A number of emission nebulae are visible through the massive young stars that illuminate from within.
Like nearly all galaxies, our home galaxy at its center, a black hole.
This black hole is called Sgr A.
The galactic center is also home to the region of star formation, the most active of the galaxy.

 

Image: This image, in addition to its scientific interest, won the first prize of the photographic UAI / NRAO of 2008.
Credit: A. Ginsburg (U. Colorado - Boulder), and al. BGPS team, team GLIMPSE II.

 Galactic center

Small cloud of Magellan

    

This irregular galaxy which seems to orbit around the Milky Way is since observed time prehistoric by the inhabitants of the southern hemisphere, but it is the route around Ferdinand Magellan's world which will give his name. The Portuguese sailor Ferdinand Magellan and his equipage had all the time to study the southern sky during their navigation around the planet, at the beginning of the 16th century. These cosmic clouds are really irregular dwarfish galaxies, satellites of our own Galaxy. The Small Cloud of Magellan, Cover 15 000 light years in its biggest extension and contains several hundreds of million stars.
small cloud of Magellan

 

Situated in about 210 000 light years of us in the constellation of the Toucan. It is a part of the most close galaxies, the Milky Way, with the dwarfish galaxies of the Big Dog (approximately 25 000 light years), of the Sagittarius (approximately 3,5 million light years) and of the Big Cloud of Magellan (approximately 179 000 light years).
With a visible magnitude of 2,7, it is also one of the most remote objects which can be seen in the bare eye. With a declension about 72 °, it is visible easily only since the southern hemisphere.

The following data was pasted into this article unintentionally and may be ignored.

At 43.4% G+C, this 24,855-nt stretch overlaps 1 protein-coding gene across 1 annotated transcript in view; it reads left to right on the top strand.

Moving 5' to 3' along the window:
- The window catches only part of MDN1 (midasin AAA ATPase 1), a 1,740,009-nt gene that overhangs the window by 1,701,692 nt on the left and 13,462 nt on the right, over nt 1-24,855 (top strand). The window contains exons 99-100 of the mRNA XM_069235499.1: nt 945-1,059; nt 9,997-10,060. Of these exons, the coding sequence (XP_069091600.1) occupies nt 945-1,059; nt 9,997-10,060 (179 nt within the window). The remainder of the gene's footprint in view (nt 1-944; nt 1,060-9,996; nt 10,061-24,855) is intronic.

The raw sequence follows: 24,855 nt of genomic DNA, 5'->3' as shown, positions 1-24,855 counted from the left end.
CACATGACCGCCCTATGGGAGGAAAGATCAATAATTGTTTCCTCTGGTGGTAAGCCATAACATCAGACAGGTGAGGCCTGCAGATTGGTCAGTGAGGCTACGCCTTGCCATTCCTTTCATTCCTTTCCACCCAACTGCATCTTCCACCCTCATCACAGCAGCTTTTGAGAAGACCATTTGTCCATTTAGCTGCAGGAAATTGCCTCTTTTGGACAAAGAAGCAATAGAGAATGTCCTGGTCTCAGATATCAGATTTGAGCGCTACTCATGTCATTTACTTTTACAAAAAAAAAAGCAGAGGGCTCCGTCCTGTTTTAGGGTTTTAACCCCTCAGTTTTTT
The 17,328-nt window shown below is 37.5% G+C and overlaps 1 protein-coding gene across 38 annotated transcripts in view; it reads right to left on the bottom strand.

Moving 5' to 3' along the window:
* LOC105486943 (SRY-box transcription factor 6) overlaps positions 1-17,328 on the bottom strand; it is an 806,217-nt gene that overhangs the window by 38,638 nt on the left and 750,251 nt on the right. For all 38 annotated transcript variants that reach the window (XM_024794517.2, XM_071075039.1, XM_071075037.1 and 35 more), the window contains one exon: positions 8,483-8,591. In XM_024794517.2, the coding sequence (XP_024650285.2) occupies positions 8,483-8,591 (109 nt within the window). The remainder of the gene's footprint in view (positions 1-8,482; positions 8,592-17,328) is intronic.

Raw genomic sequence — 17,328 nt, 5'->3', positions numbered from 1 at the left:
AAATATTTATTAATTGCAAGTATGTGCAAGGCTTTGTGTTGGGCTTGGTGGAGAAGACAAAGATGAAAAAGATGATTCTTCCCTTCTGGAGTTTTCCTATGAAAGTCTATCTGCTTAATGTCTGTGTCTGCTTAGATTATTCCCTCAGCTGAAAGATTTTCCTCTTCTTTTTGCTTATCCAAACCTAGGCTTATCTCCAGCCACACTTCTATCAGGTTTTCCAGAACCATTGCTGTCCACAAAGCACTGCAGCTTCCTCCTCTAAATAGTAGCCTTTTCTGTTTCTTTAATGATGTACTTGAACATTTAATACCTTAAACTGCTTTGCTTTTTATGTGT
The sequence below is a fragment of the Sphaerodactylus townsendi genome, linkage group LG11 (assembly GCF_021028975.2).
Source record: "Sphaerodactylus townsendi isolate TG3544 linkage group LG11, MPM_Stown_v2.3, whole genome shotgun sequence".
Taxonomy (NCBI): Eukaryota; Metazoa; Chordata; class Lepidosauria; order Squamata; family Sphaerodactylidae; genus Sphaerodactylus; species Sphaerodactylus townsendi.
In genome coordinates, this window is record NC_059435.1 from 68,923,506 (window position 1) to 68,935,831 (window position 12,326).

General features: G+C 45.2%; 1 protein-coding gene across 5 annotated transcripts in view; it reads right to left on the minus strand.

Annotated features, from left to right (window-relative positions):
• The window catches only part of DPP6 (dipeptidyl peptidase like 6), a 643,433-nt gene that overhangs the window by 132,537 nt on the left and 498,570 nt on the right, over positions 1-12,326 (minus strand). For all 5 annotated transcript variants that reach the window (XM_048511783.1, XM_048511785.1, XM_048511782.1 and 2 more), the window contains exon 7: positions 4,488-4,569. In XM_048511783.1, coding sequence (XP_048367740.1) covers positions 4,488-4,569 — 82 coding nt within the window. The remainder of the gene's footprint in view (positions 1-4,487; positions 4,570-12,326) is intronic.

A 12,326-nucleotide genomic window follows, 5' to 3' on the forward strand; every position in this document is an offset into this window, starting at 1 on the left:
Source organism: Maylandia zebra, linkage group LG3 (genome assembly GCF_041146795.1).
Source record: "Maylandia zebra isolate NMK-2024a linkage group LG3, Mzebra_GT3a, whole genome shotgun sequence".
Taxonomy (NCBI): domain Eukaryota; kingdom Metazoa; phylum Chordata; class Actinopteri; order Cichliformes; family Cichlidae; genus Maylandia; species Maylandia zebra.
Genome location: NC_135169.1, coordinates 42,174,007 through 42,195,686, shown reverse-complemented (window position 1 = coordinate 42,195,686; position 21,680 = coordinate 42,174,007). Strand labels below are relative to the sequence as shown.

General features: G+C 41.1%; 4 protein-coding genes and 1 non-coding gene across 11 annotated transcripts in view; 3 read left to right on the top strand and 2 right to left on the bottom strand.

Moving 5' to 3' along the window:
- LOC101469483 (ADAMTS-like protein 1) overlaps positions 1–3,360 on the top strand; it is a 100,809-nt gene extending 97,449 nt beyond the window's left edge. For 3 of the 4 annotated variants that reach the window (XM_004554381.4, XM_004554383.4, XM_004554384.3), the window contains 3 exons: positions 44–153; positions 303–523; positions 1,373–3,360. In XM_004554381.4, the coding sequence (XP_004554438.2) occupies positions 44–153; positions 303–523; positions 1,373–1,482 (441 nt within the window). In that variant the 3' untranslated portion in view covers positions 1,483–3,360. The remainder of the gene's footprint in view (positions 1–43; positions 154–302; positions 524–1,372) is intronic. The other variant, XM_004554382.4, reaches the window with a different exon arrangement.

It forms a couple with the Big Cloud of Magellan, situated 20 ° more in the East.
As he, it is apparently an former blocked spiral galaxy which was deformed by the strengths of tide of the Milky Way.
The Small Cloud of Magellan is a member of the local Group, our galactic heap.
The Small Cloud of Magellan is connected with the Big Cloud by a bridge of gas and stars.
These two clouds undergo the strengths of tide of the Milky Way.

Image: Magnificent sight of the small cloud of Magellan (credit NASA)

 small cloud of Magellan

Image: This sight of the small cloud of Magellan, includes also two heap spherical leading, NGC 362, the luminous point at the bottom of the image and 47 Toucan to the left of the Small Cloud of Magellan.
The heap 47 Toucan is hardly 13 000 light years of us.

Spiral galaxy M33 or NGC 598

    

The galaxy of the Triangle, also known under the name of M33, is a spiral galaxy of type Sc, situated in the constellation of the Triangle.
The galaxy M33 NGC 598 the third of the local Group in ascending order, after the Milky Way and Andromeda. This galaxy is small compared with its neighbor, the galaxy of Andromeda M31, and with our Milky Way, but in the average of the spiral galaxies of the universe. M33 approaches us in 182 km/sec according to R. Brent Tully, or in 179 +/-3 km/sec according to the Ned. It is situated in 3 million years light.
This galaxy was probably discovered before 1654 by Hodierna, follower of Galilee, who maybe grouped it with the opened heap NGC 752.

 

It was independently rediscovered on August 25th, 1764 by Charles Messier who cataloged it as M33. Classified by William Herschel September 11th, 1784 under the name H V.17, the galaxy of the Triangle was one of the first spiral nebulas identified as some by William Parsons.

Image: The galaxy M33 ou NGC 598, the third galaxy of the Local Group.

 local group galaxy M33